Newspaper Page Text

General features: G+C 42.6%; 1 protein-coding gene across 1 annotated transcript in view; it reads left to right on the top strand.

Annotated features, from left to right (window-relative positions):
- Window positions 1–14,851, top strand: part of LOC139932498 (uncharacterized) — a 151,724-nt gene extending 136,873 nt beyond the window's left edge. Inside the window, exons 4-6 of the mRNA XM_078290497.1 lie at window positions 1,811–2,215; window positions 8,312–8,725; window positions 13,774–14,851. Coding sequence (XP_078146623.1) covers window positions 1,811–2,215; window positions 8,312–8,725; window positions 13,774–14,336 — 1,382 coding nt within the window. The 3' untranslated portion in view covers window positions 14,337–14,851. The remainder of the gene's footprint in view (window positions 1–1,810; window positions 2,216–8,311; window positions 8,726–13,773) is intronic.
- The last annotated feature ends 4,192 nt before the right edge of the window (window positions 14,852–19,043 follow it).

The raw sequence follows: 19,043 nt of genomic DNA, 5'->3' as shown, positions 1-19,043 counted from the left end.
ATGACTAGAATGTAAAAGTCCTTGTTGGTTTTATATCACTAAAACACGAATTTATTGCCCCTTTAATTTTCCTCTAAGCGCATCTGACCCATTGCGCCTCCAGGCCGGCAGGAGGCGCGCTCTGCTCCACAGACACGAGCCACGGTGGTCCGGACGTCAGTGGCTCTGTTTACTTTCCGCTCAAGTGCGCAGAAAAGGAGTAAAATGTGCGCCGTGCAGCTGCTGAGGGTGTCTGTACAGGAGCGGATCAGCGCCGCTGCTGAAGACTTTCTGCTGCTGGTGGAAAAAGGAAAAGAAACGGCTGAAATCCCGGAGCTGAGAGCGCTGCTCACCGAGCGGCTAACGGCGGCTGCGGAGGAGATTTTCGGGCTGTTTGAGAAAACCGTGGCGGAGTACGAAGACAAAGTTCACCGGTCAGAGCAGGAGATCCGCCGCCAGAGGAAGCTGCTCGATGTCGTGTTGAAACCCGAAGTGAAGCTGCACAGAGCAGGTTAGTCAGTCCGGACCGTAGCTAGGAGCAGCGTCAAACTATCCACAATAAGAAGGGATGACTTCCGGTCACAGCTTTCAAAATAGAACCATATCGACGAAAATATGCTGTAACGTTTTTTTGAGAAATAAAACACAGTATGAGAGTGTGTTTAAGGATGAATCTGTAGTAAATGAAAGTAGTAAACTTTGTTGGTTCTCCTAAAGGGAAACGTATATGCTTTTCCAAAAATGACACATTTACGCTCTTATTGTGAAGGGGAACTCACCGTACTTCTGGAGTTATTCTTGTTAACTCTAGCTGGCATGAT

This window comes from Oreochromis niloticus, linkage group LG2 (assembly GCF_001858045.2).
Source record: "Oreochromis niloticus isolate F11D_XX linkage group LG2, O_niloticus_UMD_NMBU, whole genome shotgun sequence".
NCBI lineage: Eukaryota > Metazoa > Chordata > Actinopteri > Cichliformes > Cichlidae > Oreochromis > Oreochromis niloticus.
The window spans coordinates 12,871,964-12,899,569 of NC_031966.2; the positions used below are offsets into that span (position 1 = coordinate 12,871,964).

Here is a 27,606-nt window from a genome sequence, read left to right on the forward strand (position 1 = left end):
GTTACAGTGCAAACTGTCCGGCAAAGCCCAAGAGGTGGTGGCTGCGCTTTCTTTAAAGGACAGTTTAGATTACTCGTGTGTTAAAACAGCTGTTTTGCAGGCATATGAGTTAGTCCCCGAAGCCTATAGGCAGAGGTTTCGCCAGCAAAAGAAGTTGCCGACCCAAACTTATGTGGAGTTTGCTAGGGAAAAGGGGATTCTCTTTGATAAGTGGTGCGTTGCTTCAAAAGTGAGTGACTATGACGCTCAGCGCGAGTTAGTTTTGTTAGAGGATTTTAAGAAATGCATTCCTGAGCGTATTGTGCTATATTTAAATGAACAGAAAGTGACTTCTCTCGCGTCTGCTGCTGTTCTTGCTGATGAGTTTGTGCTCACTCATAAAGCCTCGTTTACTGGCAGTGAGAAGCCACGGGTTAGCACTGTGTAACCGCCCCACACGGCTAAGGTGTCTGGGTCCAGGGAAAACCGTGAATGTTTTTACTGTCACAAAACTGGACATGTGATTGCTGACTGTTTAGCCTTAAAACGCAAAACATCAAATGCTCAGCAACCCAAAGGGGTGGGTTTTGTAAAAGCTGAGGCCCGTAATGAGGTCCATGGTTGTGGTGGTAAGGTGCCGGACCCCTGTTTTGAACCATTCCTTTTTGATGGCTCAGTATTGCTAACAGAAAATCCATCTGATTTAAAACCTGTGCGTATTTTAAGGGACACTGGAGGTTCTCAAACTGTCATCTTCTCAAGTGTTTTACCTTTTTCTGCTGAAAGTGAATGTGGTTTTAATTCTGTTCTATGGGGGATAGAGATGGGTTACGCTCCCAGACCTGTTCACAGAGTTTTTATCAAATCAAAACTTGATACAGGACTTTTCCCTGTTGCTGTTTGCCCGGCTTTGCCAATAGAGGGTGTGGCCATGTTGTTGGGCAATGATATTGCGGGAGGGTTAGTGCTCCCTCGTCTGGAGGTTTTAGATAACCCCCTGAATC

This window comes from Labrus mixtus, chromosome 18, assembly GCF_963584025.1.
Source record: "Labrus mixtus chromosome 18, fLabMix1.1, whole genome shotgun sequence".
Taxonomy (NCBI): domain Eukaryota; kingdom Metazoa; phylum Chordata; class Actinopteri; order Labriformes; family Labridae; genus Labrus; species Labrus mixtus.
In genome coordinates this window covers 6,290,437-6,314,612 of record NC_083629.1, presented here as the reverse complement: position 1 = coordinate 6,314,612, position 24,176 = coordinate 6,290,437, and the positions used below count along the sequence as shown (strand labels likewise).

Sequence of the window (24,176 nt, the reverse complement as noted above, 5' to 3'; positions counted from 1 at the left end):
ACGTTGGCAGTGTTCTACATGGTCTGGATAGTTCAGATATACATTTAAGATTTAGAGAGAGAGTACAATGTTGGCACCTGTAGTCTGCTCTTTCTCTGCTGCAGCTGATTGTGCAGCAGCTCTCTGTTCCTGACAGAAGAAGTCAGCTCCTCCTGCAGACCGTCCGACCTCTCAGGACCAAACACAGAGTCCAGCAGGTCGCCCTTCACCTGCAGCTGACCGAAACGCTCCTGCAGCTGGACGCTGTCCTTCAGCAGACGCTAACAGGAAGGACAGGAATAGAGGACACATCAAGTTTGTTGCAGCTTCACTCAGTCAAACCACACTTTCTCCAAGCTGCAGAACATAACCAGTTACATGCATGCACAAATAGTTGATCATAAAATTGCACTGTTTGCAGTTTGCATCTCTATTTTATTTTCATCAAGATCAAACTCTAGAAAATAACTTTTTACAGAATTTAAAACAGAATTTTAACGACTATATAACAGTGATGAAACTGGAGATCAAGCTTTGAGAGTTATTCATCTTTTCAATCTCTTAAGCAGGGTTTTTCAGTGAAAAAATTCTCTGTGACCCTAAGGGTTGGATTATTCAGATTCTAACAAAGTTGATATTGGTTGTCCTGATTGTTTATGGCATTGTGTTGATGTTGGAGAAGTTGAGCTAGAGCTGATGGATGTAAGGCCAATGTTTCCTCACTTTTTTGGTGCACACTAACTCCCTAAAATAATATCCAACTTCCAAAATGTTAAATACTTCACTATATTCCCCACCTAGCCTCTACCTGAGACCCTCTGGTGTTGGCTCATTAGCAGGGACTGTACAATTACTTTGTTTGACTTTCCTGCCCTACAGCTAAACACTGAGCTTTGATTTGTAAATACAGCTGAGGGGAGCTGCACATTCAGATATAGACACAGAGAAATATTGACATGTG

Hi txonrk (Bfoenina J$tmr I ANB NEWARK ADVERTISER ESTABLISHED t 1832._ NEWARK, N. J., THURSDAY, NOVEMBER 23, 1911._RAIN TONIGHT; FRIDAY FAIR. j JOHN F. DRYDEN ALIVE, BUT Herr, IS NOW SLIGHT Brave Uphill Fight Has Weakened Him. Doctors Fear He Will Not Last Through Day. AT S o’clock this afternoon the condition of former United States Sena tor John F. Dryden, president of the Prudential insurance Company, was extremely serious. “My father is in a very, very grave condition.'' said Forrest F. Dryden. "His condition has regained the same all day." Physicians are in constant attendance, anti every recourse known to science is being used in an effort to save Mr. Dryden’s life. The doctors have been aided in their eft or La by the wonderful vitality which he showed in rallying from the operation performed Iasi Saturday. Dr. Charles 111 and Dr. Edward 111 are the physicians in attendance. A third doctor w as called in last night. Early last evening, after the patient's sudden change for the worse in the morning, more favorable bulletins were given out. Encouraged by the brave fight being made by Mr. Dryden. Mrs. Dryden. Colonel and Mrs. Anthony R. Kitser and Mr. anil Mrs. Forrest Dryden are still hoping for the best. While the doctors and the members of his family watahed at Ills bedside during the night, Mr. Dryden's condition varied. Early in the evening an improvement, slight, but noticeable, gave hope to the watchers. Later in the evening the doctors gave out more encouraging reports than at any time during the day. Early in the morning Dr. Charles 111 relinquished his watch to Dr. Ed ward 111 and went home for much-needed rest. The members of Mr. Dry den’s family algo retired, after their long vigil. During the morning hours Mr. Dryden was sleeping easily. His uphill combat, however, has greatly weakened him. Unless his condition takes a sudden turn for the better it is feared that Ills ebbing vitality will not . carry him through the day. Krementz, Jeweler, Held for Auto Mishap FRANK J. KREMENTZ, of 1125 Broad street, president of the Frank Krementz Company, jewelry manufacturers, was held in $1,000 bail In the Second Precinct Police Court today for a hearing tomorrow for running down 7-year-old Joseph Laughlln and leaving him unconscious in the street. Young Laughlin is in the cny ttos-t pital with a fractured skull. While J his condition Is serious he Is expected to recover. r-, ■. -v-. J&jt for the qulc* Wit of James Mul ligan, a special delivery messenger em ployed in the post office, the accident might have been another automobile mystery. He noted the number on Mr. Krenirnts’s nmehlne. , According to Piainclothesman Conlin, of the Fifth precinct, Air. Krementz stopped his machine after he had hit the boy at Central avenue and Fourth street. "You had better take the boy to a doctor,” Mulligan said. • Then, so Mulligan asserts, Mr. Krem ents answered shortly: ”Oh, I don't know about a doctor around here.” “Then he .lumped into his auto and started off,” said the messenger. “I saw his number, though.” The number was ”5130 N. J.” Mr. Krementz was summoned to appear in the Fifth Precinct Police Court. When he failed to do so a warrant was about to be issued. At 11.30 a. m., however, he appeared in the Second Precinct Police Court. Judge Herr had adjourned court, but Acting Judge Oehring held Mr. Kre mentz in $1,000 bail for tomorrow morn ing. In the complaint it was alleged that he had failed to stop and give his name to the "proper person requiring it, as called for by law'. Thomas H. Krementz, of 46 South street, went on his 1 -other's bond. The accident occurred at 7 o'clock last night and was witnessed by Mul ligan. The injured lad was taken to his home, 26 Fourth street, by Mulli gan and ordered removed to the hos pital by Dr. Edgar F. Fitzpatrick. Mulligan says that the injured boy was f I lowing a companion and he be came confused when he saw the car hearing down upon him. He attempt ed to get out of the way, but when the machine swerved he stepped righl in front of it. "I offered to take the boy home in my automobile,” said Mr. Krementz to ar. Evening STAR reporter today. "Some one in the crowd said some thing about a doctor, and I asked, 'Where’s there a doctor?' There was one man who seemed to know' the boy and carried him away in his arms. Then I drove off slowly., I was quite willing, in fact 1 wanted to take the boy home in my machine.” --—« SOLDIER FALLS DEAD WHILE ON FURLOUGH ThOnia.i Mc.lrael, 29 years old, ser geant In Company 107 B, Coast Ar llliery, stationed at Newport, R. I., dropped dead In his home, 218 Fourth street, today, while on a furlough. He h ■ been in the army sir e 1896. OLICE W HISTLES FOR RAILWAY MEN NEW YORK, Nov. 23.—The superin tendent of the Metropolitan Street Railway Company has ordered 300 police whistles for the'employes of his road. One of the conductors recently avoided a hold-up by blowing a police whistle. In his report the conductor spoke of this and the idea so impres sed the company that the order fol lowed. Rouse Safes. Maeknat * Doremus Co , IM Broad strs»t.-A* DYNAMITE SHAKES UP N. Y. HOTELS NEW YORK, Nov. 28.—A terrific ex plosion shook the vicinity of Seventy second street and Columbus avenue at 8 a. m. today, blowing a workmen’s shanty to smithereens and spreading consternation for blocks about. Dynamite carried in a box went oft with a report heard for more than a mile. The explosive was being used by men at work on the construction of a new sewer system through Seventy-second street. Windows in scores ot Dulld ings in the vicinity were smashed. The wealthy residents of the neigh borhood and scores of tenants in the fine apartment houses and hotels in the vicinity ran to the street greatly alarmed. The elevated railroad line In Columbus avenue and the surface lines were tied up for a half hour or more. Hundreds of men and women In the Majestic Hotel, a block away on Cen tral Park west and Seventy-second street dashed from their rooms, some of them half-clad. MAY DELAY WEDDING TO LORDCAMOYS NEW YORK, Nov. 28.—The wedding of Lord Camoys to Miss Mildred Sher man, of this city, which is set for De cember 2, may have to be postponed owing to the serious illness of Miss Sherman’s father, W. Watts Sherman. Several of the pre-nuptial festivities announced for this week have been canceled. The engagement of Miss Sherman and Lord Camoys was announced in Newport last August. Lord Camoys came here last January to act as one Of the ushers at the wedding of Lord Decies and Miss Vivian Gould. * COMMUTERS NOT OPPOSED TO BOISE or _ Leaders of Traveling Public Satisfied 2*Cent Boost Was Justified. COMPANY LOST $400,000 ''WITHIN PAST TWO YEARS Case Differs Entirely from That of Lackawanna Which Has Been Growing Eat. That William G. McAdoo was per fectly right in his decision to advance the charges for riding in tlie Hudson river tubes from five to seven cents was the unqualified statement of How ard Marshall, Thomas H. Creede and Terry Parker, president, vice-president and counsel, respectively, of the Com muters' League of New Jersey, when the men were Interviewed today. The men spoke for themselves as indi viduals, as no meeting of the militant daily travelers lo and from the me tropolis has been called to discuss the added burden of four cents a days they must pay after Christmas. Mr. Marshall this afternoon issued a statement of which following is part: “East Orange, N. J., Nov. 23. 1911. “In regard to the proposed increase of fare by the Hudson and Manhattan Railroad Company on the Thirty-third j street branch of its subway system, while the commuters of New Jersey, who use the uptown tube, will regret the necessity for the increase yet I be lieve they will ‘ recognize the justice and propriety of the same. "My observation is that the com muters of New Jersey do not expect nor desire that transportation will be furnished to them at a loss lo the operating company. “The Commuters' League made vig orous protest against the increase in rates put In operation in the summer of 1910 by the steam railroads of New Jersey, because the justice and propri ety of the same had not been passed upon, by competent authorities, and the report of tile seevral railroads did nol show a financial condition, such as to require or moke necessary increased revenue on transportation fare. With I the Commuters' Loague of New Jersey it was not a question of dollars and cents, but a question of principle, and in defense of that principle the league and Its officers propose to stand just as firmly in the furture as It and they have stood In the past. "The propose^ increase fare on the McAdoo uptowii tube present an en tirely different proposition, and the sit uation in which the Hudson and Man tmttan Railroad Company finds itself after four years' operation is entirely different from the situation In which the Commuters’ League, after investi gation, found the several steam rail roads of New Jersey at the time they Increased their rate. The difference Is that in the case of the steam railroad they were earning large returns on their investment, while in the case of the Hudson tube the figures which are of public record show they have been and are being operated at a loss and fixed charges have not been earned. “The policy of the McAdoo company and its attitude to the public havo been uniformly correct. The road has been operated with due regard always to the public interest, and it is there fore all the more desirable that in a case of this kind recognition of any Just position taken by the company ! should be accorded by the public. The j McAdoo company has always done the right thing In stating frankly to the public at the very outset the reason why the increase in rate is necessary. “After a thorough investigation I do not hesitate to say that I believe the proposed increase in faro in the Thirty third street tube is entirely Justified and proper. "HOWARD MARSHALL, “President of the Commuters' 1 .sagas of New Jersey." It is saJ.cL the McAdoo road has lost $400,009 on operation in the post two years , GOVERNOR HARMON SPEAKS BEFORE NATIONAL GRANGE. COLUMBUS, O., Nov. 28.—Urging laws in the interests of farmers and the lightening of their burdens of taxation, Governor .Tudson Harmon, of Ohio, ad dressed the National Orange here to da y. The Grange adopted a resolution fix ing adjournment for tomorrow after noon. Selection of a legislative com mittee to represent the organization at Washington was deferred to a later session. Youth, 19, Held For Burglary, Admits He’s Black Hand Chief The self-confessed burglar and sender of a “blackhand'- letter, Mich ae'. D1 Tesso, 19 .years old, of 56 Jacob s eet, Newark. Is In the South Orange lockup today awaiting a hearing late this afternoon on a charge of burglary and the sending of the threatening missive, written in bright, red ink, with red Ant r prints scattered about the sheet of paper. The letter was sent to Raphaele Di Clco, of 339 Valley street. South Or ange. and follows the visit of the prisoner to the South Orange board ing-houso, November fi. at which time he stole $85.10, according to his own confession. : The arrest of Di Tesso was made: I today, following Hie receiving of the! letter Tuesday. The occupants of the boarding-house became alarmed when they saw’ the red Ink, read the threats and saw the Catnmora-like signatures. They suspected the 19-year-old Michael ] Di Teijso and Informed police, who j had no trouble finding him In Newark. Other than confessing his share In j the burglary and the writing of the j letter the prisoner will not talk. He i refuses absolutely to give the, names j of the other members of the "s’ocJfety,’ on the ground that he is sworn to j secrecy. Thi police are hoping to! break h'm down and wring a conten tion from hi . . - - - Binford Girl, Stricken With Appendicitis, Says Beattie Didn ’t Kill Wife Beulah Binford, Who Says Beattie Will Die Innocent || ;-1 X l ♦ « ♦♦ ♦ ♦-» ♦ «♦-»♦ » » 4 « ♦ « ♦ » » » ♦ -♦-♦-♦-♦'♦I Minister Believes Condemned Man Will Confess “if Guilty” NEW YORK, Nov. 23.—“If Henry Beattie is electrocuted for killing his wife, everyone concerned in his death will be guilty of murdering an innocent man. Henry Beattie Is innocent.” This was the statement mHde today by Beulah Btnford, "the girl in the cane,’’ In the great Beattie tragedy, who is living with the family of Isa dore Bernstein, in the Colonial apart ments, 839 Hunt’s Point avenue, the Bronx. Miss Blnford is suffering from appendicitis and will be operated on at St. Luke’s Hospital tomorrow morning, the day set for the electrocution of Beattie, who was convicted of killing his wife on the lonely Midlothian turn pike. in Richmond, Va.. Inst summer. RICHMOND. Va., Nov. 23.—Henry Clay Beattie, jr.. awoke at the usual time today on what, by law, was (he last day of his life. Tomorrow shortly after daybreak he will surrender him self in the death chair In expiation of the murder of his young wife. He slept well, but had tossed restlessly, as though bad dreams had been his com panions throughout the long night. There were no signs of a breakdown this morning, the prisoner dressing with the same fastidious oare that he has taken ever since he entered the State penitntlary and death oeil. Rev. John .1. Fix put In an appear ance early, and probably will remain with Beattie during the day. The elder Beattie and Douglas Beattie, brother of the convicted man, and the attorneys who defended him in the trial that ended in hi* conviction of murder, joined the minister soon after ward. Neither Beattie's attorneys nor his relatives believe he will confess before his life is taken. His spiritual ad visers are of another opinion. They entertain the hope, amounting almost to a conviction, that he will do so. "If he is guilty, I feel reasonably cer tain he will acknowledge all," said Hev. Dr. Fix. "To go to his death wth a lie on his lips would be sacrilege, and Beattie is at peace with his Maker.” CLEVELAND, O., Nov. 28. — Full "confession" of the murder of Mrs. Louise Beattie is made in a letter to the Szabadsag, a Hungarian daily here. The letter was signed simply "Ru dolph” and was dated and postmarked Cleveland. The writer declares he shot Mrs. Beattie by mistake. Beattie had spoken to him roughly when previously he had asked for work at the Beattie home. He was on the road when Beattie's automobile passed. He recognized Beattie and fired at him. The charge, however, hit Mrs. Beattie. , ‘My Own Darling,’ Says Note to Mrs. Seibert n AIRING Ills marital troubles in the Court of Chancery today, Henry F. Seibert, a wealthy young Newarker, who formerly lived at 14 North ) Seventh street, introduced sensational testimony in the divorce suit , instituted by him against his wife. M rs Catherine I,. Seibert. His witnesses told in full about t lie gay and blithesome outings lie at- ! It gea his wile had with Gustave Woel lie. According to Mr. Seibert, Woelfle J was also a frequent visitor at the Seibert home. William W. McDonald, a former driver for the P. & A. \V. Harth livery concern on South Orange avenue, told of having driven Mrs. Seibert and “Gus" Woelfle to various road-house p. restaurants and cafes. “Hubby,'’ "dearie, and other like terms of endearment were generally employed by the couple when address ing ono another, according to McDon ald. McDonald told of Seibert and Woelfle being "on the outs," and when asked how he knew the witness re plied: •“From their sneaky ways.” By way of further explanation Mc Donald told that when starting out and also on their return from their frequent trips both Mrs. Seibert and Woelfle would make sure, that "the coast was clear." Frank Middleton, owner of the Ru dolph Hotel, Atlantic City, and several of his negro bellboys were on the stand. Mr. Middleton Identified the hotel register which bore the names of "Mr3. H. L. Seibert,” "Miss A. Force" and "George J. 'Wilson,'" registered on No vember 6, 1910. Seibert contends that George J. Wil fCoBtlaurd a i Page 2, Column S.i “SHOOTING SHOW" GIRLS’ JURORS SHY NSW YORK, Nov. 23.- Lillian Gra ham and Ethel Conrad, the show girls who shot W. K. D. Stokes, the million aire sportsman, in the less last June, were brought to trial today on indict ments charging them with having at tempted to take his life. Two other counts charge assault. Both young v/omen were in the court-room, stylish ly attired. Supreme Court Justice Marcus, of Buffalo, presides at the trial. The first talesman examined was dismissed by the prosecution, although he appeared anxious to qualify as a juror. Indica tions were that considerable time would b. in filling the Jury- box. FILM PLAY FIGHT -BY STAR CAUSES 2 PROSECUTIONS License Bureau Complains to Court That Minors Attend Moving Picture Places Un accompanied by Guardians. AROUSED to action by the crusade of the Evening STAR in its fight for the mother? of Newark against such moving picture theatres as violate the law with regard to admitting children under 18, unaccompanied by parents, and such places as show improper films, the license department to day, through Inspectors William Koebllng and Joseph Fletcher, made two complaints for alleged 'notations lo Judge Herr in the Fourth Precinct Police Court. The men complained of are Jacob Amsterdam, proprietor of a theatre in Sixteenth avenue, and Harry Goldstein, also of Sixteenth avenue. The com plainants allege that boys between the ages of 9 and 18 years were admitted to these theatres unaccompanied by either guardian or parent. The hearing will probably he held Saturday, which is Juvenile day in the police court. Action Today Due to STAR Crusade. The complaints today show that the license department intends carrying out its sworn duty lo see that the laws arc enforced and that it has taken cognizance of the articles published in the Evening STAR reciting the con ditions that prevail in some *>f tile cheaper moving-picture theatres. It was for exactly this purpose i hat Ihe Public Welfare Committee of Essex County asked that a meeting between the license department and the committee lie arranged, Their efforts to hold a meeting have not beau successful as yei. but since the depart ment lias taken action the committee is hoping that the meeting will lie h eld in the near future. The names of (he children found I n tbe Amsterdam Theatre, all of 357 South Seventh street, are; William ,i nd Isa.dore Ooldfarb, 11 and 1# yearv old, respectively, and William Rorskle vis, S years old. These children were in the Golds, ■ in place: Nicholas Rosetta, 10, 287 Nor folk street; John Ward, 13, 18 Rutgers street; Joseph Vitlnsky, 9, 100 Wallace street, and Samuel Klein, 12, 19 Hayes street. The children all attend school, and identified Ihe men who sold them the ticket*. The minimum One for violating the law is 8100. What License Inspector Says: When asked what lie thought of moving-picture theatres, Inspector Roeb liug said:, “If moving picture shows are properly conducted along educational lines in accordance with the laws of decency they are good, and I see no reason why children under 18. with guardian or parent, or. for that matter, children over Id. should not be permitted to see them. "They are often instructive, but unfortunately At the present time they give performances (hat are far from educational and are harmful. In all the inspections we have made vve spent, most of our time here In Newark, and are largely aatiailed with the character of the pictures shown. There are a few, however, that show" reels that o light to be barred.” "Joseph Fletcher said: “I believe in a strict enforcement of the law about prohibiting minora. t “I do not believe in total darkness. “There Is a great deal of harm don e when a distinot view of the audience i cannot Jye obtained." Star Digs Up Auto Clu^ in Ellis Shooting Case A ft the firm clue in the mysterious attempt to bill Monroe F Ellis as he sat at dinner in liis Basking RJdge home Monday night, the Eve ning .STAR discovered today that an empty automobile was seen in an | unused road a quarter of a mile front the Ellis home Just before the shoot ing took place. I This road, rarely used at the pres lent time, runs at an angle into the main road to Morristown. Hhaded by trees and overhung by shrubbery, the old road provided a se cure place of concealment. Frank Hastings, of Basking Ridge, was taking a short cut home, when he saw the dim form of an automobile drawn up to one side of the road. He was surprised. Since the lights were burning dimly, he Redded that it had not been abandoned. The significance of this discovery Ilea In Ihe fact that It Is the meat plausible explanation of the remarkably quirk disappearance of the assailant of Mr. Kills. After shooting the wealthy lumber man mid merchant through the closed dining-room windows, the man dashed across the road, so the theory goes, and ran through the Conkling property directly opposite. Hurrying through the rear or tho Conkling property, past the bsrtis, he had only open field* between him and the unused road. fn fact, the ease, and security of that method of escape is such that it would have been prac tically impossible to intercept the flee ing man. A few minutes after the shot was fired, and while Mrs. Kills was explaining (o the neighbors what had happened, he could have gained Ills automobile, cranked it and started at full sjieed for Morristown. This theory is borne out by the testimony of two farmers of Plurkemin. who were near the Kills home at the mo rneni of the shooting. These men, Charles Barker and James Harrison, were on a bay wagon, homeward bound. When they were within 100 feet ol the Kills home they heard the shot. An histnnt later a very tall man dashed out of the darkness, plunged across Hie road and disap peared. Near the spol where the automobile was seen is the home of Mrs. Margaret Collins, a widow. She apparently did not notice it at any time Monday eve ning. Mr. Kllis lias improved to such an extent today tiiat his physicians will probably have him removed to the Summit Hospital for an X-ray exami nation. Not the slightest clue as to tbe identity of the intended murderer has been found. So cunningly and cleverly did lie cover his tracks that the shoot ing promises to be an unexplained mystery. unless Mr. Kllis suggests a solution himself. Tile Rev. Mr. Mason, of this city, who married Ellis, said today: “When r wont to Basking Ridge and took the pastorate of the Presbyterian Church in 1895, I became acquainted with the Conkling family. Mr. Ellis and Miss Mary Conkling were married by me on March 16. 1898. The wedding was a fashionable event, taking place (Onntlnneil on Pag* i, Ooluma t) STAY DENIED, BUT PACKERS STILL HOPE WASHINGTON, Nov. Cilief Jus tiee White lodfty retimed to grant a stay in the trial of the Chicago beef packers, but referred the attorneys making the application to the entire bench with the statement that the mat in was of too much importance for him to peas on individually. Attorney Miller announced thal such on appli cation to the entire court would he made at the first sitting, December 4. Attorneys for the packers indicated that effort* would be made to have Judge Carpenter, of the United States District Court at Chicago, before whom the indicted packers have been sum moned for trial on Monday, to grant a further postponement until the Su preme Court passes on the application for a stay. REBELS TO BOMBARD NANKING SHANGHAI. Nov. -5.—Wit Ting fang, the director of foreign affairs, has notified the consuls that the bom bardment of Nanking will begin short ly. He warns them to withdraw their respective countrymen from tiiat dis trict. A Republican centra! bank lias been organised with a capital of 5,000,000 taels. It is issuing notes which are being accepted by all Chinese shops, the first issue commanding a higli premium. FA R-REAGHING WANTS Star Want adn. are Car reach ing: in their Influence*—they form an important part in both bust- ( ness and domestic economy j ' As an example. household ' | workers always look to The Star i when a chanKe In their positions ] Is Imminent. j Hundreds of domestic servants —cooks, waitresses, second girls, governesses, maids and others— rend the Want columns of Th* Star every day. It’s an easv matter to select from the moat competent doir.ev tic helpers if you will summon them to your home through u Star Want ad. All advertisements arc Inserted In both The Morning Star and the Evening Star for the one charge.